Cape Verde is a small archipelagic nation that lacks resources and has experienced severe droughts. Agriculture is made difficult by lack of rain and is restricted to only four islands for most of the year. Most of the nation's GDP comes from the service industry. Cape Verde's economy has been steadily growing since the late 1990s, and it is now officially considered a country of average development, being only the second African country to have achieved such transition, after Botswana in 1994. Cape Verde has significant cooperation with Portugal at every level of the economy, which has led it to link its currency (the Cape Verdean escudo) first to the Portuguese escudo and, in 1999, to the euro.
About 75% of food is imported. Cape Verde annually runs a high trade deficit, financed by foreign aid and remittances from emigrants; remittances constitute a supplement to GDP of more than 20%. Economic reforms, launched by the new democratic government in 1991, are aimed at developing the private sector and attracting foreign investment to diversify the economy. Since 1991, the policies the government has pursued include an open welcome to foreign investors and a far-reaching privatization program.
Fish and shellfish are plentiful, and small quantities are exported. Cape Verde has cold storage and freezing facilities as well as fish processing plants in Mindelo, Praia, and on Sal. However, the fishing potential, mostly lobster and tuna, is not fully exploited.
The economy is service-oriented, with commerce, transport, and public services accounting for almost 70% of the GDP. Although nearly 35% of the population lives in rural areas, the share of agriculture in GDP in 2010 was only 9.2% (up from 8.9% in 1995); of the 1998 total, fishing accounts for 1.5%.
The Cape Verdean government established the top priorities for development as the promotion of a market economy and of the private sector; the development of tourism, light manufacturing industries, and fisheries; and the development of transport, communications, and energy facilities. In 1994-95 Cape Verde received a total of about U.S.$50 million in foreign investments, of which 50% was in industry, 19% in tourism, and 31% in fisheries and services. Prospects for 2000 depend heavily on the maintenance of aid flows, remittances, and the momentum of the government's development program.
Mining is an insignificant contributor to the country's economy. Most of the country's mineral requirements are imported. As of 2007, production of mineral commodities was limited to clay on the islands of Boa Vista, Sal, and São Vicente; gypsum and iron ore on the island of Maio; limestone on the islands of Boa Vista, Sal, and Santo Antão; pozzolana on the island of Santo Antão; and salt on the islands of Maio and Sal. Cape Verde was not a natural gas or petroleum producer as of 2007.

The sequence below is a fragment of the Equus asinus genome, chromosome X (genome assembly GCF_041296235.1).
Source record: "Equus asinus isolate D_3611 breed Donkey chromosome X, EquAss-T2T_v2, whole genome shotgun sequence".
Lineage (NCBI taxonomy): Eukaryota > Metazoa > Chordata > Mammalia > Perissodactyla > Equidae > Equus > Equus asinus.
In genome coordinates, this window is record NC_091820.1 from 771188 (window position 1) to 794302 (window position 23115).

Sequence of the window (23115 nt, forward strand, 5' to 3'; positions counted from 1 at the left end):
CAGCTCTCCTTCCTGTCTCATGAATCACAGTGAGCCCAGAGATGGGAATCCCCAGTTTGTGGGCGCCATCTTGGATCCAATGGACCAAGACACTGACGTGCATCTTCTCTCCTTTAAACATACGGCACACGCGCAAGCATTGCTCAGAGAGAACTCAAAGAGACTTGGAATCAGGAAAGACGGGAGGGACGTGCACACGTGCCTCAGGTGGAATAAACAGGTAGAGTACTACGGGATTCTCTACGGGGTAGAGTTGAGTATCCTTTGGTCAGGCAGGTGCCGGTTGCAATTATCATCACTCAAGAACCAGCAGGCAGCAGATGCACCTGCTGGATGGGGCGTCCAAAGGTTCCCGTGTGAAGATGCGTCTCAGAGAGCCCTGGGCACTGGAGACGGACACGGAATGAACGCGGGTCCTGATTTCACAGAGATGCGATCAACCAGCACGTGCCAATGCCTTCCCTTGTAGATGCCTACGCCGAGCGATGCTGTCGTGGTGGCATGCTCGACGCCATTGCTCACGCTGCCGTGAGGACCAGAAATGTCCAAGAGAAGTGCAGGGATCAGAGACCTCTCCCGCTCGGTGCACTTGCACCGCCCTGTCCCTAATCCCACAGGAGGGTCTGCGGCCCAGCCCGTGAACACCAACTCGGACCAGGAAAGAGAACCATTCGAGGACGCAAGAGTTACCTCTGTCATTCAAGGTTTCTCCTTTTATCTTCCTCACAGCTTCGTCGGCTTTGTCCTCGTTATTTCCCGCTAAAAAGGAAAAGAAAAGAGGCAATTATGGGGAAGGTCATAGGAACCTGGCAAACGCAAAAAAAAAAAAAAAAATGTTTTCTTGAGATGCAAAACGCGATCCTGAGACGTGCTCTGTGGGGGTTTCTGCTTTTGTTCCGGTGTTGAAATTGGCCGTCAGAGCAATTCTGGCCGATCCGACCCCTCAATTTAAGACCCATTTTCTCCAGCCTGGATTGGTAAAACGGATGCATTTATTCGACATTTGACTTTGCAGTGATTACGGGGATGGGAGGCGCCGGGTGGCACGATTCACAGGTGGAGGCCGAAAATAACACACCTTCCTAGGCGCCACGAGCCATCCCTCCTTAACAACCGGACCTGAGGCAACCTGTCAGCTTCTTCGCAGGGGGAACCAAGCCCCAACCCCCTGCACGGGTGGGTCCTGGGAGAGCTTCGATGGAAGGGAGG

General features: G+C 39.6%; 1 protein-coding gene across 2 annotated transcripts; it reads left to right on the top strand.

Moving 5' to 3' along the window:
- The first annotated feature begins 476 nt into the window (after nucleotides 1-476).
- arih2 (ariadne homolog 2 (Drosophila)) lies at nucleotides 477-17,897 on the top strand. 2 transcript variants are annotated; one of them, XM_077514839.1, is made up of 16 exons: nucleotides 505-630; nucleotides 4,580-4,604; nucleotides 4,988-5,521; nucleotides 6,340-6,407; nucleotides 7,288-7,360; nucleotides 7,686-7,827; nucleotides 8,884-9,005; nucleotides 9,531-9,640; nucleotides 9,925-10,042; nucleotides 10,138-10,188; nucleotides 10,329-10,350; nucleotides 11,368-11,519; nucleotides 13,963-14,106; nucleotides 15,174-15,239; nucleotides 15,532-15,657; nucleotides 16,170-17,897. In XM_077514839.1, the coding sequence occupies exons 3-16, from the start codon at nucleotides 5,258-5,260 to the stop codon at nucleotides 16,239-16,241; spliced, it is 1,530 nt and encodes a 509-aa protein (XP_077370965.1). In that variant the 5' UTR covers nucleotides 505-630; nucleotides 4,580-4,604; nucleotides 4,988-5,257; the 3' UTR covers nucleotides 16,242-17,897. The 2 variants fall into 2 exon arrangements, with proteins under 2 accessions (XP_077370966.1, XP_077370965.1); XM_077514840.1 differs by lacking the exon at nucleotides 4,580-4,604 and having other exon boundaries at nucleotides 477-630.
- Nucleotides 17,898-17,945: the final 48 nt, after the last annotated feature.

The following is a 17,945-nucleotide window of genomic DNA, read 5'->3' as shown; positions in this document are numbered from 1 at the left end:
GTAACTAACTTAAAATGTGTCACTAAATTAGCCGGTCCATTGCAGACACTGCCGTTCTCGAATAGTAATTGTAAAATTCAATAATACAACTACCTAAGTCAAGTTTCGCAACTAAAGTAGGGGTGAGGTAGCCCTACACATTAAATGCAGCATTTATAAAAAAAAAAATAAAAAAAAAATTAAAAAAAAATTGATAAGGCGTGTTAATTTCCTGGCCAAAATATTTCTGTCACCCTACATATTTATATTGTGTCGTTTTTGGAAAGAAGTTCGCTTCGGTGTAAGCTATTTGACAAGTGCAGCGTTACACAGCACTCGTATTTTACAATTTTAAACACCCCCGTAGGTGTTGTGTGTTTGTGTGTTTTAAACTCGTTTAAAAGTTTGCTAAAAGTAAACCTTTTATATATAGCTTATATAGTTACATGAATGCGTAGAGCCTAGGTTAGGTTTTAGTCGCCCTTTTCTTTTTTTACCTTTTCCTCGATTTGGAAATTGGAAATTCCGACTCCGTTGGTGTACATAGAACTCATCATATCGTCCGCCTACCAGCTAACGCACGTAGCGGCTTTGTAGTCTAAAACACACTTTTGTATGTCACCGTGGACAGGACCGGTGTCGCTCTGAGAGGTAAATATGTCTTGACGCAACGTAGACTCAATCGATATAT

Cape Verde's strategic location at the crossroads of mid-Atlantic air and sea lanes has been enhanced by significant improvements at Mindelo's harbor (Porto Grande) and at Sal's international airport. Ship repair facilities at Mindelo were opened in 1983, and the harbors at Mindelo and Praia were recently renovated. The major ports are Mindelo and Praia, but all other islands have small port facilities, some of which are to be expanded in the near future. In addition to the international airport on Sal, airports are located on all of the inhabited islands except for the smallest island, Brava, which was built, but found to be too dangerous so it was shut down after a few failed attempted landings. The archipelago has 3,050 kilometers (1,830 mi.) of roads, of which 1,010 kilometers (606 mi.) are paved. The new Praia International Airport is currently operative.
On December 18, 2007, the General Council of the World Trade Organization approved a package for the accession of Cape Verde to the WTO. Accession was effective on July 23, 2008, 30 days after ratification by Cape Verde, which took place on 23 June. The package requires Cape Verde to adapt some of its economic regulation. In particular, it will need to introduce a new Customs Code, and to introduce copyright and patent laws complying with the Agreement on Trade-Related Aspects of Intellectual Property Rights. According to the World Intellectual Property Organization (WIPO), Cape Verde does not have legislation for industrial property, such as patents, trademarks, and industrial designs but does have a law on copyrights (Law No. 101/III/90, December 1990). Pascal Lamy, director-general of the WTO said, "I am very pleased to welcome Cape Verde as a new member. This new membership will strengthen multilateral trading system. Being part of the WTO will enable Cape Verde to continue its integration into the world economy."